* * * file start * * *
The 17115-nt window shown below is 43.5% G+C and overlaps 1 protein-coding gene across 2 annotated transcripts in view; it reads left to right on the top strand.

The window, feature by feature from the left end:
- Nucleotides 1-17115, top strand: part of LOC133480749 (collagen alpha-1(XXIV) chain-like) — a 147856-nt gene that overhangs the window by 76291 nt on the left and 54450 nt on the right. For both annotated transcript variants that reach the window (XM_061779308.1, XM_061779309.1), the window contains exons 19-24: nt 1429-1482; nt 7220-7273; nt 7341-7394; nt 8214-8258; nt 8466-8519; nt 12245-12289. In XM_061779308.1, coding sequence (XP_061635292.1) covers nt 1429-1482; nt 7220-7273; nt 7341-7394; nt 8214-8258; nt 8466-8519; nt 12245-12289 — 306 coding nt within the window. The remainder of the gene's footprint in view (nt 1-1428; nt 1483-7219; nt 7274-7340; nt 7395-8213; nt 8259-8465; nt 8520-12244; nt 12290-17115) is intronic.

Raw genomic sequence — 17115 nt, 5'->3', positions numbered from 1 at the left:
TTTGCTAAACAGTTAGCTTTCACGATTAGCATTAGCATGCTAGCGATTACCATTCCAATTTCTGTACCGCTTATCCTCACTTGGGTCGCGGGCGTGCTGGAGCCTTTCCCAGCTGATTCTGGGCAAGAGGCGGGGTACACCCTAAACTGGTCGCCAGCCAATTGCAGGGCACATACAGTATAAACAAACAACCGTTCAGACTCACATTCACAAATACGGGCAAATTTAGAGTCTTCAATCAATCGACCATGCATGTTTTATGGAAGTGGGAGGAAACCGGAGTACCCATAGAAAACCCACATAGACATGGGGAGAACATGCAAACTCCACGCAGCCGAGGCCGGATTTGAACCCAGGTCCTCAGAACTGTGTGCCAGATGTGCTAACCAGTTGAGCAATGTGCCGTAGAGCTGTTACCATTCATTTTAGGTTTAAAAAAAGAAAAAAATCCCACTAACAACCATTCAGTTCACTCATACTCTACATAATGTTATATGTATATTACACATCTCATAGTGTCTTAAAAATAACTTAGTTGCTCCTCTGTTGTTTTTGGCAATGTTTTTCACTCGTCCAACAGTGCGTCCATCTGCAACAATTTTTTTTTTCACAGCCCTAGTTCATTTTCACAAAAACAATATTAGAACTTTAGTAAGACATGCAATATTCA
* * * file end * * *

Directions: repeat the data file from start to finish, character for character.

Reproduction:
The 17115-nt window shown below is 43.5% G+C and overlaps 1 protein-coding gene across 2 annotated transcripts in view; it reads left to right on the top strand.

The window, feature by feature from the left end:
- Nucleotides 1-17115, top strand: part of LOC133480749 (collagen alpha-1(XXIV) chain-like) — a 147856-nt gene that overhangs the window by 76291 nt on the left and 54450 nt on the right. For both annotated transcript variants that reach the window (XM_061779308.1, XM_061779309.1), the window contains exons 19-24: nt 1429-1482; nt 7220-7273; nt 7341-7394; nt 8214-8258; nt 8466-8519; nt 12245-12289. In XM_061779308.1, coding sequence (XP_061635292.1) covers nt 1429-1482; nt 7220-7273; nt 7341-7394; nt 8214-8258; nt 8466-8519; nt 12245-12289 — 306 coding nt within the window. The remainder of the gene's footprint in view (nt 1-1428; nt 1483-7219; nt 7274-7340; nt 7395-8213; nt 8259-8465; nt 8520-12244; nt 12290-17115) is intronic.

Raw genomic sequence — 17115 nt, 5'->3', positions numbered from 1 at the left:
TTTGCTAAACAGTTAGCTTTCACGATTAGCATTAGCATGCTAGCGATTACCATTCCAATTTCTGTACCGCTTATCCTCACTTGGGTCGCGGGCGTGCTGGAGCCTTTCCCAGCTGATTCTGGGCAAGAGGCGGGGTACACCCTAAACTGGTCGCCAGCCAATTGCAGGGCACATACAGTATAAACAAACAACCGTTCAGACTCACATTCACAAATACGGGCAAATTTAGAGTCTTCAATCAATCGACCATGCATGTTTTATGGAAGTGGGAGGAAACCGGAGTACCCATAGAAAACCCACATAGACATGGGGAGAACATGCAAACTCCACGCAGCCGAGGCCGGATTTGAACCCAGGTCCTCAGAACTGTGTGCCAGATGTGCTAACCAGTTGAGCAATGTGCCGTAGAGCTGTTACCATTCATTTTAGGTTTAAAAAAAGAAAAAAATCCCACTAACAACCATTCAGTTCACTCATACTCTACATAATGTTATATGTATATTACACATCTCATAGTGTCTTAAAAATAACTTAGTTGCTCCTCTGTTGTTTTTGGCAATGTTTTTCACTCGTCCAACAGTGCGTCCATCTGCAACAATTTTTTTTTTCACAGCCCTAGTTCATTTTCACAAAAACAATATTAGAACTTTAGTAAGACATGCAATATTCA